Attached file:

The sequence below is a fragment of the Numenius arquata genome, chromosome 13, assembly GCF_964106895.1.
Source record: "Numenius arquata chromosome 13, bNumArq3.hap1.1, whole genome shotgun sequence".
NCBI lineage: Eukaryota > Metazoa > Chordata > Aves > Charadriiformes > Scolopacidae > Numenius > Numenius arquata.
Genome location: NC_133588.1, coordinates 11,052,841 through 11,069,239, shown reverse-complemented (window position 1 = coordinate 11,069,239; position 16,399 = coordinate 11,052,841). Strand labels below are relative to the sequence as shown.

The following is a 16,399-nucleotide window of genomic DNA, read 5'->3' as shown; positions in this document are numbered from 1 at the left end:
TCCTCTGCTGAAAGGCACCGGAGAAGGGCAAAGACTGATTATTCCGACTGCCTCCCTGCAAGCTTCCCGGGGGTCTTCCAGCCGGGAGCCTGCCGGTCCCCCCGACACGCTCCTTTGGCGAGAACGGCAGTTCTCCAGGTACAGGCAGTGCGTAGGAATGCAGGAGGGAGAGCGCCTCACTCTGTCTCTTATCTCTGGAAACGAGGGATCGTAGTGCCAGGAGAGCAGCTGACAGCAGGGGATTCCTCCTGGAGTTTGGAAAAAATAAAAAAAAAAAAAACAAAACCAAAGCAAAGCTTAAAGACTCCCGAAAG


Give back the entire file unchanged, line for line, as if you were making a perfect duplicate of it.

The sequence below is a fragment of the Numenius arquata genome, chromosome 13, assembly GCF_964106895.1.
Source record: "Numenius arquata chromosome 13, bNumArq3.hap1.1, whole genome shotgun sequence".
NCBI lineage: Eukaryota > Metazoa > Chordata > Aves > Charadriiformes > Scolopacidae > Numenius > Numenius arquata.
Genome location: NC_133588.1, coordinates 11,052,841 through 11,069,239, shown reverse-complemented (window position 1 = coordinate 11,069,239; position 16,399 = coordinate 11,052,841). Strand labels below are relative to the sequence as shown.

The following is a 16,399-nucleotide window of genomic DNA, read 5'->3' as shown; positions in this document are numbered from 1 at the left end:
TCCTCTGCTGAAAGGCACCGGAGAAGGGCAAAGACTGATTATTCCGACTGCCTCCCTGCAAGCTTCCCGGGGGTCTTCCAGCCGGGAGCCTGCCGGTCCCCCCGACACGCTCCTTTGGCGAGAACGGCAGTTCTCCAGGTACAGGCAGTGCGTAGGAATGCAGGAGGGAGAGCGCCTCACTCTGTCTCTTATCTCTGGAAACGAGGGATCGTAGTGCCAGGAGAGCAGCTGACAGCAGGGGATTCCTCCTGGAGTTTGGAAAAAATAAAAAAAAAAAAAACAAAACCAAAGCAAAGCTTAAAGACTCCCGAAAG